Gabriel Allon, the wayward son of Israeli intelligence who for many years has enjoyed the respect of people around the globe, especially other intelligence agencies, is experiencing a minor, unexpected fall from grace in Daniel Silva’s (House of Spies, etc.) latest novel.
The legendary spymaster who first joined the Office in 1972 to carry out operation Wrath of God, a mission put in place to respond, in force, to the terrorist group Black September, who murdered eleven Israeli athletes at the Munich Games, has since gone on to be the most revered assassin the Mossad has ever produced.
Hand-picked to run the Office, Allon’s promotion and official return to Israel’s vaunted foreign intelligence service was viewed, by many, like the prodigal son finally returning home. Much like the parable, Gabriel’s journey was long and full of pain and heartache before returning home to the outstretched arms of his fellow people, who have since slept easier at night knowing that Allon is manning the offices of King Saul Boulevard around the clock to protect them.
Now, for the first time, there are questions swirling around Gabriel and his ability to lead as chief.
A high-ranking Russian officer codenamed Heathcliff, who has spent the last few years working with Israel in secret (who then, in turn, supply any relatable information to their allies) is ready to officially defect. In a joint operation with Britain’s MI6, Gabriel Allon and a handful of his most trusted assets fly to Vienna, a place where Gabriel has experienced an abundance of personal grief, to bring the Russian spy in from the cold. (longtime fans will appreciate one touching scene that plays back certain events from The Kill Artist, reminding readers of the many sacrifices Gabriel has endured during his time as a spy.) Instead, all hell breaks loose, and Heathcliff is assassinated just before Allon is able to take him into custody for a much-needed debriefing. The operation is a resounding failure.
Unfortunately, media outlets around the world have taken note of the blunder in Vienna, which at face value appears as if Allon was in theater to personally oversee the killing of a Russian officer. While Gabriel is no stranger to seeing his name in various headlines (he made quite a few of them in The English Spy) both at home and abroad, this does mark the first time that the coverage around him is decidedly negative. Some, even in Israel, suddenly wonder if the former spy and world-renowned art restorer is, in fact, up to the task of running the Office. Especially with former chief Uzi Navot, who never suffered such a gaffe during his tenure and who is still deeply involved as Allon’s ready and willing second-in-command, standing by.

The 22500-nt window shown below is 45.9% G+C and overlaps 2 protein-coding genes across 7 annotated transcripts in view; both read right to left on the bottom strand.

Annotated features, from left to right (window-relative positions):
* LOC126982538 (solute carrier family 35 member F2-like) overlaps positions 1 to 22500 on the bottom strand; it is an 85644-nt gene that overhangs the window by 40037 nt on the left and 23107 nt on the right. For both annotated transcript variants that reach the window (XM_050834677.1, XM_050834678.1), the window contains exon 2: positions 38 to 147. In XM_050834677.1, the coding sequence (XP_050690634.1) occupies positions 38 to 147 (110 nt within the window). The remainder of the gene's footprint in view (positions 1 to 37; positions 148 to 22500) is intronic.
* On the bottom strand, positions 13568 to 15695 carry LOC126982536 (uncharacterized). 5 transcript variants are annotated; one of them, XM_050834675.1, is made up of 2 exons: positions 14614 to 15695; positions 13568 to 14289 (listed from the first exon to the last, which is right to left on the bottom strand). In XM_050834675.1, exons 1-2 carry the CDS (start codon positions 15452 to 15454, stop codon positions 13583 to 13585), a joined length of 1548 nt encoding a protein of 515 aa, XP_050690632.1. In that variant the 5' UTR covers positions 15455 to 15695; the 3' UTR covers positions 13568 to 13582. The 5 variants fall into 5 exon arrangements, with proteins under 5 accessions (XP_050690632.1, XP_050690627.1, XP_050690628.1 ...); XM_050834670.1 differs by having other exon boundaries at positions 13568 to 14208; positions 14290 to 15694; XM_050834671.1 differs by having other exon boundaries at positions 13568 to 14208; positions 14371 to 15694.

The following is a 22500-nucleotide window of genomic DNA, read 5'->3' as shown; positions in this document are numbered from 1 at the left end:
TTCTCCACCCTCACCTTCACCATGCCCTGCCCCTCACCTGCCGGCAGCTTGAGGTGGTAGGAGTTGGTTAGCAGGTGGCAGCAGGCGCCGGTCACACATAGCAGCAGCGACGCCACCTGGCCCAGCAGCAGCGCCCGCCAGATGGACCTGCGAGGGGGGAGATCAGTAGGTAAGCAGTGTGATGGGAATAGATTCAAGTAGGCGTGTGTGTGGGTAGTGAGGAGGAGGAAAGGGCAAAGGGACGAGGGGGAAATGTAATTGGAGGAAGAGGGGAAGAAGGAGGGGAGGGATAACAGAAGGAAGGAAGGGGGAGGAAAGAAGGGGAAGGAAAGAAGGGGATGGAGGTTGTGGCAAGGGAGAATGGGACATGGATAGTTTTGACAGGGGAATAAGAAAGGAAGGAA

As the fallout continues to rain down around him, Gabriel turns his attention to the operation itself, trying to figure out where it all went wrong. Eventually, he realizes that a traitor has penetrated an allied nation’s foreign intelligence service. As a manhunt for the mole gets underway, a gripping series of events unfolds that sets Gabriel Allon on a collision course with Russia, a country he has a long and troubled history with, though things have never been quite this contentious. Meanwhile, a woman tucked away in a remote part of the Andalusian mountains has begun writing a tell-all book that proves to be unthinkably explosive once details and the woman’s identity are revealed.
It’s spy versus spy in Daniel Silva’s latest heart-pounding thriller, which is perhaps his most enthralling novel to date. Twists, turns, and nonstop action fill every page, and the stakes have never been higher for Gabriel Allon, who finds himself surrounded by conflict while facing the most dangerous and critical mission of his storied career. Silva, one of the finest writers working today, remains capable of creating the kind of conundrum where readers are dying to know what happens but don’t want the story to end. From Vienna to Washington D.C. to one of the most shocking conclusions of his career, The Other Woman is Daniel Silva at his very best.
Tinker, Tailor, Soldier, Spy meets The Spy Who Came in from the Cold in The Other Woman, an instant classic from Daniel Silva, whose latest masterpiece puts him firmly alongside le Carré and Forsyth as one of the greatest spy novelists of all time.
Author: Daniel Silva
Series: Gabriel Allon #18
Pages: 496 (Hardcover)
Release Date: July 17, 2018
Book Spy Rating: 9.95/10
Praised as “one of today’s finest book reviewers” by New York Times bestselling author Gayle Lynds, Ryan Steck (“The Godfather of the thriller genre” — Ben Coes) has “quickly established himself as the authority on mysteries and thrillers” (Author A.J. Tata). He currently lives in Southwest Michigan with his wife and their six children.